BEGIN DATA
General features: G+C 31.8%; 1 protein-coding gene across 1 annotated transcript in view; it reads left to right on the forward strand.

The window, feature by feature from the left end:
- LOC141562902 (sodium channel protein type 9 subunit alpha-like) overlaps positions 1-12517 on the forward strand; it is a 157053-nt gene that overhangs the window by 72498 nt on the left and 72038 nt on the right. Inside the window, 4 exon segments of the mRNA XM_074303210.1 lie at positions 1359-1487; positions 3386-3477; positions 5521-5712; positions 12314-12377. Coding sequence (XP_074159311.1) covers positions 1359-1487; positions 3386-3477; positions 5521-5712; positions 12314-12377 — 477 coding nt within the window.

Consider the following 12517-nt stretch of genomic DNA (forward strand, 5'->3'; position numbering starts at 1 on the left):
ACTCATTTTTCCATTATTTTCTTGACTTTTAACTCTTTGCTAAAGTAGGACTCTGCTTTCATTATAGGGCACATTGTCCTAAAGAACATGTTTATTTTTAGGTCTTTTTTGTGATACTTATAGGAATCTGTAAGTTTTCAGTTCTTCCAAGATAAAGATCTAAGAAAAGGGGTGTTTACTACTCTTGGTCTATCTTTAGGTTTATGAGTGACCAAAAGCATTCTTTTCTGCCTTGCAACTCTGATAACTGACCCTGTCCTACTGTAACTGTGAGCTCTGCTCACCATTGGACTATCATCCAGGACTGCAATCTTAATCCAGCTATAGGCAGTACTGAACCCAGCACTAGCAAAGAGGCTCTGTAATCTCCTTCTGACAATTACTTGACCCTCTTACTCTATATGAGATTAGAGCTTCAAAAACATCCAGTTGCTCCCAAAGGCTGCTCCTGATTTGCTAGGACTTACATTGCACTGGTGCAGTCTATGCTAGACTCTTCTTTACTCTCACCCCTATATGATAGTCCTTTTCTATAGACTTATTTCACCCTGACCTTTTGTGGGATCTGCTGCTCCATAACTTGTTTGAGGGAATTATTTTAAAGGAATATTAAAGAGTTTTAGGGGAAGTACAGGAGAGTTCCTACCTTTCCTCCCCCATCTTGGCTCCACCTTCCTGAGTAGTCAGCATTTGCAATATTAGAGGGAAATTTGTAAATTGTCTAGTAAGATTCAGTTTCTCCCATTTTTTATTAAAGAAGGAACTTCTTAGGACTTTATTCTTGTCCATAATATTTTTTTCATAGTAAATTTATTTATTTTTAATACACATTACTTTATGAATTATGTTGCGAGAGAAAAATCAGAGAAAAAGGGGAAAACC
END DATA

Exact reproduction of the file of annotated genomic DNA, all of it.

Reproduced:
General features: G+C 31.8%; 1 protein-coding gene across 1 annotated transcript in view; it reads left to right on the forward strand.

The window, feature by feature from the left end:
- LOC141562902 (sodium channel protein type 9 subunit alpha-like) overlaps positions 1-12517 on the forward strand; it is a 157053-nt gene that overhangs the window by 72498 nt on the left and 72038 nt on the right. Inside the window, 4 exon segments of the mRNA XM_074303210.1 lie at positions 1359-1487; positions 3386-3477; positions 5521-5712; positions 12314-12377. Coding sequence (XP_074159311.1) covers positions 1359-1487; positions 3386-3477; positions 5521-5712; positions 12314-12377 — 477 coding nt within the window.

Consider the following 12517-nt stretch of genomic DNA (forward strand, 5'->3'; position numbering starts at 1 on the left):
ACTCATTTTTCCATTATTTTCTTGACTTTTAACTCTTTGCTAAAGTAGGACTCTGCTTTCATTATAGGGCACATTGTCCTAAAGAACATGTTTATTTTTAGGTCTTTTTTGTGATACTTATAGGAATCTGTAAGTTTTCAGTTCTTCCAAGATAAAGATCTAAGAAAAGGGGTGTTTACTACTCTTGGTCTATCTTTAGGTTTATGAGTGACCAAAAGCATTCTTTTCTGCCTTGCAACTCTGATAACTGACCCTGTCCTACTGTAACTGTGAGCTCTGCTCACCATTGGACTATCATCCAGGACTGCAATCTTAATCCAGCTATAGGCAGTACTGAACCCAGCACTAGCAAAGAGGCTCTGTAATCTCCTTCTGACAATTACTTGACCCTCTTACTCTATATGAGATTAGAGCTTCAAAAACATCCAGTTGCTCCCAAAGGCTGCTCCTGATTTGCTAGGACTTACATTGCACTGGTGCAGTCTATGCTAGACTCTTCTTTACTCTCACCCCTATATGATAGTCCTTTTCTATAGACTTATTTCACCCTGACCTTTTGTGGGATCTGCTGCTCCATAACTTGTTTGAGGGAATTATTTTAAAGGAATATTAAAGAGTTTTAGGGGAAGTACAGGAGAGTTCCTACCTTTCCTCCCCCATCTTGGCTCCACCTTCCTGAGTAGTCAGCATTTGCAATATTAGAGGGAAATTTGTAAATTGTCTAGTAAGATTCAGTTTCTCCCATTTTTTATTAAAGAAGGAACTTCTTAGGACTTTATTCTTGTCCATAATATTTTTTTCATAGTAAATTTATTTATTTTTAATACACATTACTTTATGAATTATGTTGCGAGAGAAAAATCAGAGAAAAAGGGGAAAACC